Pan-STARRS telescope keeps an eye out for stray asteroidsUPDATED 5:35 PM HST Jul 07, 2013Video Transcript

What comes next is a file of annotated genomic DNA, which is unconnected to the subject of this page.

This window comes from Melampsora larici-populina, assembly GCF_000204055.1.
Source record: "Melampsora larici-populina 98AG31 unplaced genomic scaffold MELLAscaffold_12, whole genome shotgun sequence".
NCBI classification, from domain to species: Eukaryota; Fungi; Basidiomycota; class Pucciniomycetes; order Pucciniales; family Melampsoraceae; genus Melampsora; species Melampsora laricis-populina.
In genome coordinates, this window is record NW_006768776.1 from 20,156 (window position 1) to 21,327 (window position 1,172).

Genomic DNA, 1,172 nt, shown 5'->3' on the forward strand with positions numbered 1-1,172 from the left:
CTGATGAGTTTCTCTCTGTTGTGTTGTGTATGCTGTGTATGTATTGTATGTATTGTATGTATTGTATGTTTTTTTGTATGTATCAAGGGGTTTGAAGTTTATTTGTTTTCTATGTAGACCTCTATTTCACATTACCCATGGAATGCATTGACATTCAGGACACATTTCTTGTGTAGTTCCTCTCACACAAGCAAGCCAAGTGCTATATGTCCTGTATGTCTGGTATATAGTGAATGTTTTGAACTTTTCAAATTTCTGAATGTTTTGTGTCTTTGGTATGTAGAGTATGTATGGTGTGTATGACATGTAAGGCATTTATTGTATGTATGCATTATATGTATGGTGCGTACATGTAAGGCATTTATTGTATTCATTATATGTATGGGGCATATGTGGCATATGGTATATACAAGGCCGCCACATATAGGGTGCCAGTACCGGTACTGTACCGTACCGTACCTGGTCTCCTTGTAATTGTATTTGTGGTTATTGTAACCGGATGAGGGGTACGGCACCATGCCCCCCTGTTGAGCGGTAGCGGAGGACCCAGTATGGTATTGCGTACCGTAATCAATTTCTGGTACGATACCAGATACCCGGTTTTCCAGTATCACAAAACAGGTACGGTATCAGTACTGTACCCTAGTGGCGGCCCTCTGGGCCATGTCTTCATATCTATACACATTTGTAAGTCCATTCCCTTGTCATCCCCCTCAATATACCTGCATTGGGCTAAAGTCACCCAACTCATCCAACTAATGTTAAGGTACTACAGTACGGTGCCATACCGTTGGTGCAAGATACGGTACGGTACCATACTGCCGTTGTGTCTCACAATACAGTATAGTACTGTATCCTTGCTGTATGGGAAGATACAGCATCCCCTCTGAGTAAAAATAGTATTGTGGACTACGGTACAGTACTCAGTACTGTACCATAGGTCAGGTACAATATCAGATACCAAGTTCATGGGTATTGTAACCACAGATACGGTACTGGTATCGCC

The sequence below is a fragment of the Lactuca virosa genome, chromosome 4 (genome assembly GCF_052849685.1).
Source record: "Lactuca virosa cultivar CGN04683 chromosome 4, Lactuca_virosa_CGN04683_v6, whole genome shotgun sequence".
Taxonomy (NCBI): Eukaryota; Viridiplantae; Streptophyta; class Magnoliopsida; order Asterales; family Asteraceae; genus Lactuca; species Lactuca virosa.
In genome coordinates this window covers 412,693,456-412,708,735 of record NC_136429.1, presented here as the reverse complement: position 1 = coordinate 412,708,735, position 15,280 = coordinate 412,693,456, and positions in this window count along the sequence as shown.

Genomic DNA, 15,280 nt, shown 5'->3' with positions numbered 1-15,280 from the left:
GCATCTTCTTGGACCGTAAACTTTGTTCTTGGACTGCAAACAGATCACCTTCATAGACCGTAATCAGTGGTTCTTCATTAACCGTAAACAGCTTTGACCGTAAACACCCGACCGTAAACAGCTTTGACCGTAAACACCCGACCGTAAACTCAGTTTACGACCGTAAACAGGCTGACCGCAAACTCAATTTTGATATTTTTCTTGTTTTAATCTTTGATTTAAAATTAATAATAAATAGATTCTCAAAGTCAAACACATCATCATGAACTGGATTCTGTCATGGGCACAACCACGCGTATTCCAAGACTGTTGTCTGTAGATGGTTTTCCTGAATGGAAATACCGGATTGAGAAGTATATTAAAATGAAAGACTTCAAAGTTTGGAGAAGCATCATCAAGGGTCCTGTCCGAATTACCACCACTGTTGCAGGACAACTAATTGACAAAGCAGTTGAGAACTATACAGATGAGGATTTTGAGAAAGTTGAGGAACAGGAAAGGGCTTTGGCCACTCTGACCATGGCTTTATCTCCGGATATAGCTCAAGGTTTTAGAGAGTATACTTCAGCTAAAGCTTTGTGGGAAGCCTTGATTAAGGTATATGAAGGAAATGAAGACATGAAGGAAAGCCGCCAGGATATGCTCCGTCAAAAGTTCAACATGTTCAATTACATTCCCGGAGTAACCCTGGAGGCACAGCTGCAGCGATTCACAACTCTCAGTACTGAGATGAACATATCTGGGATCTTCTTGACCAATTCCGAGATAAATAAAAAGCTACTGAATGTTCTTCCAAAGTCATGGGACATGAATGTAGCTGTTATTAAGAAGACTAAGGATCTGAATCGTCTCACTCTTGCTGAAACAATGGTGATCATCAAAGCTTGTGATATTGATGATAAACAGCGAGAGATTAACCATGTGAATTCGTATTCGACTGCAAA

Killer asteroids and stray comets, it's not just the imagination of Hollywood scriptwriters. KITV 4's Paul Drewes explains how Hawaii astronomers are reaching an out-of-this world milestone. rotating shot of asteroid - from asteroid bin They're out there... Thousands of them. 4:06 "we find them every night" Asteroids and comets on orbits close to earth. Or even on a collision course with our planet ranging in size from a few feet to miles across. quick film clip It's not just the stuff of science fiction -- or Hollywood blockbuster movies... Huge asteroids have hit before. A strike now would have deadly consequences. 3:11 "the extreme event is the one that wiped out the dinosaurs" 5:06 "one landing in the atlantic could cause a tsunami and there is no tsunami warning system there" use wx graphic animation from haleakala clip in bin But keeping an eye on the night skie s for these near earth objects is a telescope atop Haleakala called Pan-starrs. While most telescopes can only see a sliver of the nightsky, Panstarrs can see an area 8 times as big as a full moon -- thanks to some amazing astronomical technology. 2:36 "cameras with over a BILLION pixels each, the largest astronomical cameras in the world" The first Pan-starrs telescope now finds about half of all the near-earth objects in the sky, and recently found number 10,000. In three weeks, a second Pan-starrs telescope will join in the out of this world search. will@2:50 "we will absolutely be the best asteroid discovery system in the world" Next year NASA will have both scopes studying these hazards full- time, and scientists estimate it will only take another 3-4 years to map all of the larger near-earth objects. But Pan-starrs is not just looking out for killer asteroids, it is also looking for just the right one. ken@:15-:30 "The president has made it an initiative to go after an asteroid for research purposes to lasso it is the term" Scientists could then study it in orbit or on the moon, to reveal the composition and origin of these mysterious cosmic travelers. Paul Drewes KITV 4 news. Scientists say near-earth objects greater than 100 feet in size could cause devastation if they hit populated areas. Estimates are there are more than a million of those asteroids and comets, but only one percent of them have been detected.